Technology and social media enable connectivity across many systems and networks building strong links and loose links and a spectrum of allies (people to both support and constructively challenge), which are important in the spread and adoption of innovation. Support the development of networks and encourage networks to connect with other local or national networks e.g. Q community, School for Change Agents, connecting across systems and organisations. Encourage membership of networks and communities of adopters and the connection of these networks with similar local / national networks including professional or special interest networks. A movement can grow and gain support from many small-group networks.

More details on Networks in the leading and connecting across systems in further resources.

Image by Gerd Altmann from Pixabay

Applying this principle to practice

The Guide offers a list of questions to help apply this work to practice. The questions will be of varying relevance depending on the particular context. Some of the questions are:

  • What existing networks can you work with or connect to?
  • Who does / can play key roles in the networks?
  • Who is currently in your network? To enable spread and adoption who needs to be in your network? How will you fill any gaps?
  • How can you harness the energy and agency generated by networks?
  • How can you support network building mechanisms e.g. platforms, groups, social media?
  • How can you encourage membership of a network?
  • What opportunity is there to connect existing relevant networks?
  • How can you support development of a network?

You may find the following tools and methods helpful:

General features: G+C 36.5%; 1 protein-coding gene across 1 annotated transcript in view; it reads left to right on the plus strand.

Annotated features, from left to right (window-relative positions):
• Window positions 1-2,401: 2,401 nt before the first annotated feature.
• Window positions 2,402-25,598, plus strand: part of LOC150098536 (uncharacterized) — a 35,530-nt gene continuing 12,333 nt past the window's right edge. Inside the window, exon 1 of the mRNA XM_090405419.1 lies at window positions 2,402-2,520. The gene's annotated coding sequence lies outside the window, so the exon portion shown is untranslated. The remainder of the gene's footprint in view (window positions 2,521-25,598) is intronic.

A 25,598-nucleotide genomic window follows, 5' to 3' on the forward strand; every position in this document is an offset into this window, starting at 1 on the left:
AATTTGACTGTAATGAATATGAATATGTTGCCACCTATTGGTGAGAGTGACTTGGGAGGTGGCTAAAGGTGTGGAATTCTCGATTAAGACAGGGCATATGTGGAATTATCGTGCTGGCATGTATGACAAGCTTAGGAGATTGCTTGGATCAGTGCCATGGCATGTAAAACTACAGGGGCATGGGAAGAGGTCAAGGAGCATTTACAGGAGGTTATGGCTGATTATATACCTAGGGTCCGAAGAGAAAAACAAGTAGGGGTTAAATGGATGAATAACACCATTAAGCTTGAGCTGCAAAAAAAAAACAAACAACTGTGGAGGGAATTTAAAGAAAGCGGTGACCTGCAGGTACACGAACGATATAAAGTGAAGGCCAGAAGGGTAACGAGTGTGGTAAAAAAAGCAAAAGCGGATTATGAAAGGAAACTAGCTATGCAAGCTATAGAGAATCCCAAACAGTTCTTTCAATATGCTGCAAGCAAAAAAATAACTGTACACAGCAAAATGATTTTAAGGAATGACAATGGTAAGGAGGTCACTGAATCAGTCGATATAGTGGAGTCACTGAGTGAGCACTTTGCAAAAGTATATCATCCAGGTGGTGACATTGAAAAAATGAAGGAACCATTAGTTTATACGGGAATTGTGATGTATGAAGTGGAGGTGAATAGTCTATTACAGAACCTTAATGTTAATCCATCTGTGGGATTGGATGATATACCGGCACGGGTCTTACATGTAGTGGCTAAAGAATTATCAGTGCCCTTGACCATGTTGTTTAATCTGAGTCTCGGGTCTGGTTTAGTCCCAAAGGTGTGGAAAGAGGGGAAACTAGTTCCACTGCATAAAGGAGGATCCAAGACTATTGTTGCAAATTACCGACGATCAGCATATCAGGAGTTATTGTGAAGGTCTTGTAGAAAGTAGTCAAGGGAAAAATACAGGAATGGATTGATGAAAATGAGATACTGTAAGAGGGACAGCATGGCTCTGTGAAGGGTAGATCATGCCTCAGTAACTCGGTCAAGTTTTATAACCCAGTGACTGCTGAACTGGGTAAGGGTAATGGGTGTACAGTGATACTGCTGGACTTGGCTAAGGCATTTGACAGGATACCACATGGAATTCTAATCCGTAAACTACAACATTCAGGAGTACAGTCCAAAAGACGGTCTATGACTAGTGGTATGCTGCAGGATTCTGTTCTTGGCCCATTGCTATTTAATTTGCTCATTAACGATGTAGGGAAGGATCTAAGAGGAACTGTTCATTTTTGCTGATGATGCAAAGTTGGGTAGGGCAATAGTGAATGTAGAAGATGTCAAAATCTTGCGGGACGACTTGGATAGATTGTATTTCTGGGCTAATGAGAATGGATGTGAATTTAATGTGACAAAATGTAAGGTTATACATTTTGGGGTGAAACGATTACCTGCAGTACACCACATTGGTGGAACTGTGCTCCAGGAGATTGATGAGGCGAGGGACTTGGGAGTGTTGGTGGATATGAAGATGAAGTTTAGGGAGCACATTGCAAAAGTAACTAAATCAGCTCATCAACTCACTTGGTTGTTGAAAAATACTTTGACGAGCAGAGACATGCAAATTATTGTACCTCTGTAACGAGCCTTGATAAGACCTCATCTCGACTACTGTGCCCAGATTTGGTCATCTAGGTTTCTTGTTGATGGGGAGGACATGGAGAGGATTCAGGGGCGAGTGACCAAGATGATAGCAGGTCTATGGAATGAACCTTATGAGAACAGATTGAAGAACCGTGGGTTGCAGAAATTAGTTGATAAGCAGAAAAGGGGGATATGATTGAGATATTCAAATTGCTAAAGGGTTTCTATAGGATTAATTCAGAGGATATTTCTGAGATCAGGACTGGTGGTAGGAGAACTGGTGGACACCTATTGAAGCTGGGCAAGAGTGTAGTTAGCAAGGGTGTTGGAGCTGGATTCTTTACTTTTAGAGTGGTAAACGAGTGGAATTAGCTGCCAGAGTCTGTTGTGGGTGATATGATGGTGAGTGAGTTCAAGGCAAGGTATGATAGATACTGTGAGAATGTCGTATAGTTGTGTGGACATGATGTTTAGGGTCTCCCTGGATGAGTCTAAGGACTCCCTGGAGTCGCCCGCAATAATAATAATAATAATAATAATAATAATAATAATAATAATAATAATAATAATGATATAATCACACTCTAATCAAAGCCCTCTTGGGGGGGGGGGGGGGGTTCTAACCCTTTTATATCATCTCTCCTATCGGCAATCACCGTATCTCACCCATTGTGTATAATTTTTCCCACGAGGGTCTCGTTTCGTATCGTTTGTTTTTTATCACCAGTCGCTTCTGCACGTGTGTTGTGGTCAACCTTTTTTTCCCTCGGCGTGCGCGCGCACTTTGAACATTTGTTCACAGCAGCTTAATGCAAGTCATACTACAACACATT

also see practical tools and methods, further resources and systems convening in the Guide. See Glossary for explanation of terms. 

These seven interconnected principles can be used by individuals, or by a team, and at all levels; local, regional and national and settings where the spread and adoption of complex change is needed. These principles can be used to inform planning and to inform ongoing reviews. 

This blog Introduction to the Seven Interconnected Principles for Spread and Adoption offers an overview of all seven principles.

Details of how these principles apply to the work we do are described in How the Seven Spread and Adoption Principles Work in Practice: the Continuing Healthcare Improvement Collaborative case study

Want more information?

More details on the Network principle, the seven interconnected principles and systems convening, in the Leading the Spread and Adoption of Innovation and Improvement: A Practical Guide and on the NHS Horizons website including blogs and videos. 

If you're interested to read more there are previous blogs and further blogs to follow. Please do subscribe to this blog and follow @DianeKetley @HorizonsNHS, #NHSSpread.

We would love to hear your feedback about the Guide, and how you will use it. Send a tweet to @DianeKetley @HorizonsNHS #NHSSpread. If you prefer email, get in touch at England.si-horizons@nhs.net.

Image by Gerd Altmann from Pixabay

Spread is a social process, dependent on both social and technical aspects of change, so increased connectivity leads to increased change and spread which is why networks are so important.